Every field has its pioneers and heroes, and every culture or scientific branch in the world can be associated with the brilliance of an individual or a group. In the case of the cypherpunk movement, it’s Timothy C. May (colloquially referred to as Tim) who shines as bright as the community’s ideals themselves.
For the mass of blockchain and cryptocurrency enthusiasts, Mr. May is a rather unknown contributor who documented the cypherpunk movement in the early 1990s (“The Cyphernomicon” is still one of the most cited and influential works in the field). But to people like Nick Szabo, Wei Dai, Adam Back, Hal Finney, and John Perry Barlow, he was a living idol who promoted an ideology that can be put into practice through cryptography. Just like Sir Isaac Newton, Copernicus, and Galileo had the writings of Aristotle to provide inspiration and give them the required theoretical foundation to undergo scientific experiments, the cryptocurrency world had Timothy C. May to push for a truly anarchistic world where privacy and self-organization are the absolutely unquestionable norms.
It’s safe to say that without the intellectual output of Mr. May we wouldn’t have Bitcoin today. All the works that preceded Satoshi’s blockchain project, from B-money to Bitgold, have drawn a clear ideological influence from the writings of Timothy C. May. Anyone reading “The Crypto Anarchist Manifesto” today can notice two essential elements: it’s still as contemporary as ever, and the current cryptocurrency projects may not be the fruition of the envisioned loss of “barbed wire fences”.
And even outside Bitcoin, we can see a clear influence in some key figures – in 2007, Nick Szabo has published a blog post in which he encouraged aspiring political activists who want to make a difference to make their own law by writing and using “cryptography, smart contracts, bit gold, digital cash, and other security protocols made possible by computer science.”
The more Bitcoin moves towards institutional adoption, with mandatory KYC/AML procedures and centralized exchanges that can lock funds and block transactions, the farther we get from the ideals outlined in “The Crypto Anarchist Manifesto” and “The Cyphernomicon”.
Ultimately, the legacy that Timothy C. May has left to us is a constant desire to attain absolute privacy. If John Perry Barlow has inspired an entire generation of cyber-libertarians to demand their rights from governments (mostly through his famous piece, “A Declaration of the Independence of Cyberspace”), then Mr. May has given freedom lovers all around the world the motivation to write chains-breaking (in the most Rousseaunian sense) code which creates cryptographic shields. He was the Diderot of cypherpunks, a true man of letters and innovator who took precious time to document the works of his contemporaries and put together a massive dedicated encyclopedia.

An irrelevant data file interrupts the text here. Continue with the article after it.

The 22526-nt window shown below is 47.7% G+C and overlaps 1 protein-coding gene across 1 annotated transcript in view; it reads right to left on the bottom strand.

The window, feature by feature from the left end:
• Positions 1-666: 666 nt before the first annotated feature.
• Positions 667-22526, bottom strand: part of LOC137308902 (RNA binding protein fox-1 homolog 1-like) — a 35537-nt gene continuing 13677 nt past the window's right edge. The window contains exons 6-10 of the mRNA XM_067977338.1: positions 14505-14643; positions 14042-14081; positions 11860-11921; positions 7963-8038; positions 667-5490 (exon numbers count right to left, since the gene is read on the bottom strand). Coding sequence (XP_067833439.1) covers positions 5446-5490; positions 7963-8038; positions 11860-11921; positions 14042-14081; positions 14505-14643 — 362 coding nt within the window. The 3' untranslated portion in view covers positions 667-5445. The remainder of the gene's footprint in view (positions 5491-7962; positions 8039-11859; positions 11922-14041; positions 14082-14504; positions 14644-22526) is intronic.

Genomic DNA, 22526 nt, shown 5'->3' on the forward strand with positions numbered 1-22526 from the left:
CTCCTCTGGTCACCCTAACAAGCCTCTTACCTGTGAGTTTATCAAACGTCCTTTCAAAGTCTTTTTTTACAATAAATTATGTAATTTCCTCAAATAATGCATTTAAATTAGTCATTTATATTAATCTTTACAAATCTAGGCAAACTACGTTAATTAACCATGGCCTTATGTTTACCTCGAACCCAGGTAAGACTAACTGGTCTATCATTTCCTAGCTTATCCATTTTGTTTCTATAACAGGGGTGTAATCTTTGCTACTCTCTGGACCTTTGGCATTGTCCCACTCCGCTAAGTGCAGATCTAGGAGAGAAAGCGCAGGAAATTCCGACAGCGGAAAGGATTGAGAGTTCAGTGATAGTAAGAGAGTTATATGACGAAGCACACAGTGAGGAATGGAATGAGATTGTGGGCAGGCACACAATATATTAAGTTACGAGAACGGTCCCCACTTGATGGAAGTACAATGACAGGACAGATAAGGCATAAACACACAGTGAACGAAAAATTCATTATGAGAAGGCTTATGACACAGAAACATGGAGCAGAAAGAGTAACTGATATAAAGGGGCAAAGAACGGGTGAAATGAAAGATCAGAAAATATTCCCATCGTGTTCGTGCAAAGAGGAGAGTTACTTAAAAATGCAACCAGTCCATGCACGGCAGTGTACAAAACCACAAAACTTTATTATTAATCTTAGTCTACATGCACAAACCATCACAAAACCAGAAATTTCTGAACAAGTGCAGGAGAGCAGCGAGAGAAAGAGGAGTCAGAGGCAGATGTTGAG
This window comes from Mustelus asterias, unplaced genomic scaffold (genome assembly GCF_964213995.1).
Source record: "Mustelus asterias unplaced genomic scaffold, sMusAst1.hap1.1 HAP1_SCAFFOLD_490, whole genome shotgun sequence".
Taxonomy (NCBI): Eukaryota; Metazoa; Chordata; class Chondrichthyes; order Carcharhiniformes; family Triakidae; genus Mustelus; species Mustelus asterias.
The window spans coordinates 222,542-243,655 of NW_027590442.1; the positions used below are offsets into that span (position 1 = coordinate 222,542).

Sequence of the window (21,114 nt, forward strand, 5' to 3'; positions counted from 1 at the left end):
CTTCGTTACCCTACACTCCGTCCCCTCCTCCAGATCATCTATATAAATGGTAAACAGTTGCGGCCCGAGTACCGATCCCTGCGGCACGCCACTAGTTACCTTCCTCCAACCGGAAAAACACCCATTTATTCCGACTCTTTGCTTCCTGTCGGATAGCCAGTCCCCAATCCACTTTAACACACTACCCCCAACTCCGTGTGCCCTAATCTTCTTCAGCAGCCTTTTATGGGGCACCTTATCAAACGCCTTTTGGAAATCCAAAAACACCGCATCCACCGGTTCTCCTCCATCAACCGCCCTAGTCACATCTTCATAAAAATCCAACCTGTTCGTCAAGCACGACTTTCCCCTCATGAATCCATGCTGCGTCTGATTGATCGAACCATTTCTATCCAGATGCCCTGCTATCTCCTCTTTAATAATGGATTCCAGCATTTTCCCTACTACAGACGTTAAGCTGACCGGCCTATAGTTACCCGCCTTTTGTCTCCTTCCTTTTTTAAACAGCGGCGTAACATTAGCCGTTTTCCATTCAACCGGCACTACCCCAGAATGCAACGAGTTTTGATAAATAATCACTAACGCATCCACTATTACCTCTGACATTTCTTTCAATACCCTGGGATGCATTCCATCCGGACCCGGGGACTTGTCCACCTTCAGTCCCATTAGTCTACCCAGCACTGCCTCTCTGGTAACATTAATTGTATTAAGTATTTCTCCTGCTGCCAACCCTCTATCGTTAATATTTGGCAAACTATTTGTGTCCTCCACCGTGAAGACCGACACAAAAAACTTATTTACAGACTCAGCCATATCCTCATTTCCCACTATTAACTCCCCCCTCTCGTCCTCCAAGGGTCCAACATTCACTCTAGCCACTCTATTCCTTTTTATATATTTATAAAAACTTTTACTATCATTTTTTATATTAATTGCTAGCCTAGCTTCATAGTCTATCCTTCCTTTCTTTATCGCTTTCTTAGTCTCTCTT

The next time we cheer and applaud as big financial institutions announce cryptocurrency investment funds, we should think twice. A couple of months before his passing, the cypherpunk was interviewed by Coindesk and he talked about the state of Bitcoin 10 years after the release of the whitepaper. In relation to the status quo, he said that we definitely don’t need another PayPal or an alternative way to make bank transfers. Bitcoin shouldn’t turn into a surveillance apparatus which is friendly to KYC/AML practices, regardless of what big institutions want. The cypherpunk ethos demands for privacy and cryptocurrencies should aspire to reach it to a greater extent (maybe that further developments like Schnorr signatures, confidential transactions, and even the Lightning Network will take us into a greater era of both privacy and fungibility).
To Mr. May, privacy must be absolute and unquestionable. His philosophy in regards to human nature was always positive, as he believed that outlaws and criminal activities are the exceptions of the rule (not the norm, as Orwellian governments want us to think).
And ultimately, regardless the part of the world where we find ourselves, the extent to which we understand coding and cryptography, and our ideological affinities, it’s important to remember the work of a man who wanted nothing less than absolute freedom and privacy. In a sense, it’s tragic that 2018 has taken away from us both John Perry Barlow and Timothy C. May. But in the grand scheme of things, this is a great opportunity for us to rediscover their writings, understand their viewpoints, and find ways to achieve these ideals through the technologies that we have (or at least support those who attempt to, for the greater good of our society).
Let’s celebrate their efforts by lobbying our governments, educating ourselves and others about the importance of freedom and privacy, and writing world-changing code that will take us into a whole new era where reputation and trustless systems replace mass surveillance.